3. The structure of claim 2 in which said complementary portions of said graduation markings are 'horizontally spaced apart at predetermined levels upon each side wall.

4. In a collapsible bag formed of flexible and substantially non-stretchable transparent plastic material, said bag having flattened upper and lower ends and having a pair of imperforate side walls normally spaced apart by the contents of said bag but being flexible into contacting register with each other as said contents are drained therefrom, said side Walls being provided with complementary groups of markings at predetermined levels thereon, the markings of the respective side walls at each of said predetermined levels being brought into juxtaposition to define distinctive composite markings visible through the transparent walls of the bag when said walls flex into contact upon the withdrawal of the contents from said bag. 7

5. In a collapsible bag formed from flexible plastic material and provided with indicating means for indicating the level of the contents thereof, said bag having a pair of transparent opposing side Walls being flexible into juxtaposition when said bag is empty and being capa- 'ble of spreading apart to support fluid contents within said bag, said indicating means comprising complementary groups of markings at predetermined levels upon said respective side walls, the markings of the respective side walls at each of said predetermined levels being brought into visible association with each other to define complete graduation markings visible through said transparent side walls when corresponding portions of said side walls at each of said predetermined levels are in juxtaposition.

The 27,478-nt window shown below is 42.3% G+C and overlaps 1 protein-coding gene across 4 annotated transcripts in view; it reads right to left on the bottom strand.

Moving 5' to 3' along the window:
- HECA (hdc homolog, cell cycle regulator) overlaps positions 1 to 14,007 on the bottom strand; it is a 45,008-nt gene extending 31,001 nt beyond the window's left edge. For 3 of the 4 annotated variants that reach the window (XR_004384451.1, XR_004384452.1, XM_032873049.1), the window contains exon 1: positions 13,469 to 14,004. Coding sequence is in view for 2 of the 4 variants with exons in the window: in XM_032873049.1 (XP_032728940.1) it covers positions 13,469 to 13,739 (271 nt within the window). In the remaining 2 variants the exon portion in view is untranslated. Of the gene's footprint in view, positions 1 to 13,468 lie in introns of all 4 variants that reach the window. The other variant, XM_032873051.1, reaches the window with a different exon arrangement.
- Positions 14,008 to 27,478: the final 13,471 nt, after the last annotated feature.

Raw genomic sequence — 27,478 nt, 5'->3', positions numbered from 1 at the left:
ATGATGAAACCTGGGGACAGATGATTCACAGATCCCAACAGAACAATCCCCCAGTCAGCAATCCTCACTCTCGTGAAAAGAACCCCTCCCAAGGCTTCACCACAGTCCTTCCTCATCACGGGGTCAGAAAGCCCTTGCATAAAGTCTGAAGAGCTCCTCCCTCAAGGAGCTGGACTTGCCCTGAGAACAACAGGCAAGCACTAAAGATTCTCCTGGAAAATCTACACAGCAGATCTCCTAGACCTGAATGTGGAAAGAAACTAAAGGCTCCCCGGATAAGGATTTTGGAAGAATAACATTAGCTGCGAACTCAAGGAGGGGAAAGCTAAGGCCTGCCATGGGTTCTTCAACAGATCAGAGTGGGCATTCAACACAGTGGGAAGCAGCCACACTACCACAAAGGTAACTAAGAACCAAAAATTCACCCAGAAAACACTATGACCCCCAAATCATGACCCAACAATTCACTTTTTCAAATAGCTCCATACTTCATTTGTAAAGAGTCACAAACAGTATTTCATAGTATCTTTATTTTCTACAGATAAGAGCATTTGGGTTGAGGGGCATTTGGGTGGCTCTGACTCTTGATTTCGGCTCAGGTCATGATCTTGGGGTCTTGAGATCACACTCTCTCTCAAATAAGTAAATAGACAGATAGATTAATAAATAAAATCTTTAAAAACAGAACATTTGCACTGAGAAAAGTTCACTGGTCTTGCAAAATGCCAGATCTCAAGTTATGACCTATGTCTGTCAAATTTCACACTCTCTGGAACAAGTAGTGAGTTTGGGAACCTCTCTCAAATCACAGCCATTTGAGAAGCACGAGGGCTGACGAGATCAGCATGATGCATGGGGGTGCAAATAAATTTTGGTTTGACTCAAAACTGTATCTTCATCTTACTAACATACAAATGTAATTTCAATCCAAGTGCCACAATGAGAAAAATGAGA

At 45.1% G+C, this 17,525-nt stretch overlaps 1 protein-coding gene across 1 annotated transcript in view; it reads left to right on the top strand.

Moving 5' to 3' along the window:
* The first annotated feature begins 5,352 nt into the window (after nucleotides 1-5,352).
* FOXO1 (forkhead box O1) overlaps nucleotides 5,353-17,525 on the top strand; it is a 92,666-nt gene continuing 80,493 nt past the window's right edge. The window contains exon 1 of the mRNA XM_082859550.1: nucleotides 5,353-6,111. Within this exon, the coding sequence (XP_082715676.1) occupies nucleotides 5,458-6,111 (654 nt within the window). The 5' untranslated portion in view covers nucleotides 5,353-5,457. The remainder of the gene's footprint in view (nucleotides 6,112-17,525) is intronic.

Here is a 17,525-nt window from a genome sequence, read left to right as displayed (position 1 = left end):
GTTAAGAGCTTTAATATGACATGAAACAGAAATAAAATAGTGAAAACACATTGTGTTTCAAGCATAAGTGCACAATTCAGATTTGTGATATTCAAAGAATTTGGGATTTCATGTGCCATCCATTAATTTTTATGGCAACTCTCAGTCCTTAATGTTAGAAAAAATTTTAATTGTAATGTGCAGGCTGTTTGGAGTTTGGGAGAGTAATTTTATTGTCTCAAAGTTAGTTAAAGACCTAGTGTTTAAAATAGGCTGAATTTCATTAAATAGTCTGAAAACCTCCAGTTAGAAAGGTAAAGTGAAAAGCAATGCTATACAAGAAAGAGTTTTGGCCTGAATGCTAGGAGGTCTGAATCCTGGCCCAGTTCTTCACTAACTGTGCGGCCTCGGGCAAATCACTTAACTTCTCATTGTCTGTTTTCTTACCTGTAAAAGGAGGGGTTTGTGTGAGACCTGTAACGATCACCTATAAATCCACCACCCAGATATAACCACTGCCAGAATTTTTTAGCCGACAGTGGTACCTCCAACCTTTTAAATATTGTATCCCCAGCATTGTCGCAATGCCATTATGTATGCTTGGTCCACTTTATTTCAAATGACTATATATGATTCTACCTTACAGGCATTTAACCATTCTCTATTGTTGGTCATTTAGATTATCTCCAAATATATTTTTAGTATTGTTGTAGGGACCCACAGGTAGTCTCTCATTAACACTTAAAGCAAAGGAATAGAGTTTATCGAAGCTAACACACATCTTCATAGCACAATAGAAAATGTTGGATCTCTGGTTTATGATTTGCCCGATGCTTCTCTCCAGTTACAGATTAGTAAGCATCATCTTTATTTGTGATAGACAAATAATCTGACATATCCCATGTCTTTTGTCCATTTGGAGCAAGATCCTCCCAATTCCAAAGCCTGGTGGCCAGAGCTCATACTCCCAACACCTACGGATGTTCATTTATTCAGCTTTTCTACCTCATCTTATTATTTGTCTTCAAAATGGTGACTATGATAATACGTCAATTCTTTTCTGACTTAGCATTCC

References Cited in the file of this patent UNITED STATES PATENTS 2,328,569 McGaw Sept. 7, 1943

Patent Citations
Cited PatentFiling datePublication dateApplicantTitle
US2328569 *Feb 8, 1940Sep 7, 1943American Hospital Supply CorpContainer for and method of dispensing parenteral solutions
Referenced by
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US3155134 *Dec 22, 1961Nov 3, 1964Becton Dickinson CoBag and method of making the same
US3186410 *Aug 27, 1962Jun 1, 1965Becton Dickinson CoClosed system urinary drainage set
US3251390 *Jul 17, 1963May 17, 1966Robert P EvansFluid administration apparatus
US3437243 *Jun 22, 1967Apr 8, 1969Farnsworth Helen DMeans for gauging timed dosages from a dispensing container
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US4979714 *Oct 5, 1989Dec 25, 1990Infection Control Products, Inc.Drainage bag hanger
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US9011004Nov 30, 2011Apr 21, 2015Kathy Wood PaulinFlexible storage bag
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Classifications
U.S. Classification206/459.1, 383/23, 604/262, 383/106, 128/DIG.240, 206/524.8, 604/260, 73/426, 383/25
International ClassificationA61J1/00, A61J1/05
Cooperative ClassificationA61J1/10, Y10S128/24
European ClassificationA61J1/10